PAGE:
As I have traveled around the region recently, I have seen many patches of cut-leaved teasel along roadways. Cut-leaved teasel (Dipsacus laciniatus), as well as the closely related common teasel (Dipsacus fullonum), is a biennial weed and one of the 12 weeds that the Missouri Department of Agriculture classifies as a noxious weed.

Once teasel is established in an area, it can be very difficult to control, making management important before the weed becomes a wide-spread pest.

Teasel is native to Europe and is believed to have been brought to the United States in the 1700s for use in the textile industry. The prickly seed heads were used to “tease” the wool fibers prior to spinning, which helped the plant derive its name. The use of mechanical teasing methods eventually proved more economical, leaving teasel plants with no market in the United States. Although initially grown in the eastern US, teasel has now found its way into nearly every state in the US, primarily traveling along highway corridors.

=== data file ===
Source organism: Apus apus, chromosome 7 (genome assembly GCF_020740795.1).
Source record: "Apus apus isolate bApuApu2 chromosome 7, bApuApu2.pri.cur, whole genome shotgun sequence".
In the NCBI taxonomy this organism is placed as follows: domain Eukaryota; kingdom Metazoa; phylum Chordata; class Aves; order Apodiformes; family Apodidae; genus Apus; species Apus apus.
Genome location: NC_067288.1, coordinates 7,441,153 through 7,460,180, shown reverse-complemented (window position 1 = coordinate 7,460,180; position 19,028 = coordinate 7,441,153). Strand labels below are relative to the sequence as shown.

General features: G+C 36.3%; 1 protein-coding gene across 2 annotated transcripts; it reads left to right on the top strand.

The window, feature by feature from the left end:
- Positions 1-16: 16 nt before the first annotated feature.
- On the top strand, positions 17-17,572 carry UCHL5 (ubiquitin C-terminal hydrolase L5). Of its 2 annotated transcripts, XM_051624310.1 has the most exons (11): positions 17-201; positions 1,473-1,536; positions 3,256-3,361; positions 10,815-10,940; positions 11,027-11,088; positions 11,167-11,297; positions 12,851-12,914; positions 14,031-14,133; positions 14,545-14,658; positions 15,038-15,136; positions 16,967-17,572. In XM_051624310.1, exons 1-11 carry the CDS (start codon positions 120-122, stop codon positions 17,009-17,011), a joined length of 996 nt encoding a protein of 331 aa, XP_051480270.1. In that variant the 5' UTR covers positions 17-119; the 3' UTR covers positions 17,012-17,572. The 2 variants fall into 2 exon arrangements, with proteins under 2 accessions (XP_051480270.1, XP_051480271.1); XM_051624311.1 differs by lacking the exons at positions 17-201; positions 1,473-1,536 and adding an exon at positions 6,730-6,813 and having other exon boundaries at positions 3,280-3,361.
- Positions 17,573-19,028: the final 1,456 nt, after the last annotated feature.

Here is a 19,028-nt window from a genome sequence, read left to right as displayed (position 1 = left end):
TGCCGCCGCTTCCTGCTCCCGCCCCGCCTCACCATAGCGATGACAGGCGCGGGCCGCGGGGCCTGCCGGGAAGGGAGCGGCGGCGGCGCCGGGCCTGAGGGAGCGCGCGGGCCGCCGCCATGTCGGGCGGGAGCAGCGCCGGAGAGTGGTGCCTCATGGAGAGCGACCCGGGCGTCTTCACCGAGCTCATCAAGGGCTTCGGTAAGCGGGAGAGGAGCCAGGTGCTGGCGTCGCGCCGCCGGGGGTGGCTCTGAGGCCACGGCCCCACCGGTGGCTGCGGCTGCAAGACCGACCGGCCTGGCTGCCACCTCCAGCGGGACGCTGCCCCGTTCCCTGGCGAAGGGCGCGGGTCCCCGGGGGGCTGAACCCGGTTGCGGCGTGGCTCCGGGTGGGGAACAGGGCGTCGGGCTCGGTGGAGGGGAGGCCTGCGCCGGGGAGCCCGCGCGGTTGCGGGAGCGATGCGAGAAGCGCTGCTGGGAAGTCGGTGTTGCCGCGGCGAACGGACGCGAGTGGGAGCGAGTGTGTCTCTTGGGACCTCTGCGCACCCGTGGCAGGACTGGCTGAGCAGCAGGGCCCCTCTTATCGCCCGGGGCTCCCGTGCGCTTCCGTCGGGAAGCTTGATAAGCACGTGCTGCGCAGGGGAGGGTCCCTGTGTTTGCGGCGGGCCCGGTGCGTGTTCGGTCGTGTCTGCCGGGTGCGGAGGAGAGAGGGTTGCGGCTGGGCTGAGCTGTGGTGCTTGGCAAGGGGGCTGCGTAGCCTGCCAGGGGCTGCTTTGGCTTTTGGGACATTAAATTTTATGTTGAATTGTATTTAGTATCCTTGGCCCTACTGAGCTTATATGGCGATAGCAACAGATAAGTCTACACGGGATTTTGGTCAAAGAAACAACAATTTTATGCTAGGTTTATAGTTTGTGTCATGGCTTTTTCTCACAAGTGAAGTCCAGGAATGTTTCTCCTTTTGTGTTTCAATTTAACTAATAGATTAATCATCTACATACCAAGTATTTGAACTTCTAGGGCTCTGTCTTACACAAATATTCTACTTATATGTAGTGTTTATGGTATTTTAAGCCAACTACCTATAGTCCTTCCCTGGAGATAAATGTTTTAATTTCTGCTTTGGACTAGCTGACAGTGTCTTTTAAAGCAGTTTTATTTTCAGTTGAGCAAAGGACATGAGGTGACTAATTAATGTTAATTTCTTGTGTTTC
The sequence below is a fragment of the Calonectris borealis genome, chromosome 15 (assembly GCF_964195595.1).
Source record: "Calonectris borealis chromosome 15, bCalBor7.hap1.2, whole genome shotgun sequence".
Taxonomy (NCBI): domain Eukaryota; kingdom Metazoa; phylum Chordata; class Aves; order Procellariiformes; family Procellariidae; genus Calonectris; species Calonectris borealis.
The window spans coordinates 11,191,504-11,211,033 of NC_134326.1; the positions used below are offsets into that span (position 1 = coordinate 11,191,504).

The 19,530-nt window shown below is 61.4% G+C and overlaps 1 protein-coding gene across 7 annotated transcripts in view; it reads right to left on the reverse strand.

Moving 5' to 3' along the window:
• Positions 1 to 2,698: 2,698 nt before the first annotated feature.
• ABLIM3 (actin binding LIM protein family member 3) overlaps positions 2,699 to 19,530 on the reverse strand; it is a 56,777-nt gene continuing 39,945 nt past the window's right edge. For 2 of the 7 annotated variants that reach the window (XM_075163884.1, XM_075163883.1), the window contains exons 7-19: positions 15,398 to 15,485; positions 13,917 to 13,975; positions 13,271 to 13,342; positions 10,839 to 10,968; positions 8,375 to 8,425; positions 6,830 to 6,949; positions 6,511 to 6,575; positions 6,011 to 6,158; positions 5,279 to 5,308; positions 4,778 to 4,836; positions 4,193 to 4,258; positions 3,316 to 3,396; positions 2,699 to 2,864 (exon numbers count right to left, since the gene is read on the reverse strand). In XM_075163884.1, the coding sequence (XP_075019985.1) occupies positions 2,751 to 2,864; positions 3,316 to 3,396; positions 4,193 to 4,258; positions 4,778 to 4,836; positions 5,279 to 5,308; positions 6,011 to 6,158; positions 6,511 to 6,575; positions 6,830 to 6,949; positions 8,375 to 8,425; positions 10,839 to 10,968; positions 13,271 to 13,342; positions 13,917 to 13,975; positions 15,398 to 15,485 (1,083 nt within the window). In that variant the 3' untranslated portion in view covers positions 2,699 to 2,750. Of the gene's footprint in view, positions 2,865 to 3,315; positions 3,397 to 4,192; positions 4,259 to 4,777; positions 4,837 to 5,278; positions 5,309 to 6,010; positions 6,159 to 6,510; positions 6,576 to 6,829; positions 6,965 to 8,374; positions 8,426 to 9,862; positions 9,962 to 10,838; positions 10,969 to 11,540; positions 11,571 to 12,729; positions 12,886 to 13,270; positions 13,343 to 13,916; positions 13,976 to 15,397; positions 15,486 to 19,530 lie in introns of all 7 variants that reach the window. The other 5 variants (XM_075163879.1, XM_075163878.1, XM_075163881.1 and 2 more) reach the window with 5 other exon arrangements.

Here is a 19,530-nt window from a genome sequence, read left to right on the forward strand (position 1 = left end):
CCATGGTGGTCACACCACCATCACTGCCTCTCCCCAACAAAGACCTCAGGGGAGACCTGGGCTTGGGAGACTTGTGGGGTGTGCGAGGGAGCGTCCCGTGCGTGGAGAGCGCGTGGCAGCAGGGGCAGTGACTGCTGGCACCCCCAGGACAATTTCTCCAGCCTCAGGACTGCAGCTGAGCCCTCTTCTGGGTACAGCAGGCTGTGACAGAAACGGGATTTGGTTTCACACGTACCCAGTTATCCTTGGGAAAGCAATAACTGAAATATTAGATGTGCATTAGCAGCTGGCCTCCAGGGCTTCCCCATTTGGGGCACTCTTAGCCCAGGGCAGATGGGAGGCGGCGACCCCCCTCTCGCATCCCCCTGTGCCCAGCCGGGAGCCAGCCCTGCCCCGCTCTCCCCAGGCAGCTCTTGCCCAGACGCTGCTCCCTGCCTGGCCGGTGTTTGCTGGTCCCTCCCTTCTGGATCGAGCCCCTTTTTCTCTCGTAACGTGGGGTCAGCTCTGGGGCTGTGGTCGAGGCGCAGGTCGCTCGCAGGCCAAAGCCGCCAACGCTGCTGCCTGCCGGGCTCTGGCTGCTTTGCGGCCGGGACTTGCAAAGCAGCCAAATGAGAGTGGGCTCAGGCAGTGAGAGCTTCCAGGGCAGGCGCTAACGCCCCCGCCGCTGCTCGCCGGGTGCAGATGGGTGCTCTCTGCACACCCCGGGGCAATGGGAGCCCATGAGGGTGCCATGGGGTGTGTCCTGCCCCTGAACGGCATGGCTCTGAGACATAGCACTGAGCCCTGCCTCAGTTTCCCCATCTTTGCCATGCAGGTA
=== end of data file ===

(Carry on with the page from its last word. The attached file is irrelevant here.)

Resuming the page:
Teasel plants are commonly confused with thistles due to their prickly stem, leaves and seed head. Like thistles, teasel completes its life cycle in two years. In the first year, it forms a basal rosette with long, oval, irregularly lobed leaves. During the second year, a stem forms and the plant can reach heights of five to seven feet. Leaves are oppositely arranged around the stem and form a cup that can hold water near the stem, providing the plant a competitive advantage. At the top of the stem, white or purple flowers.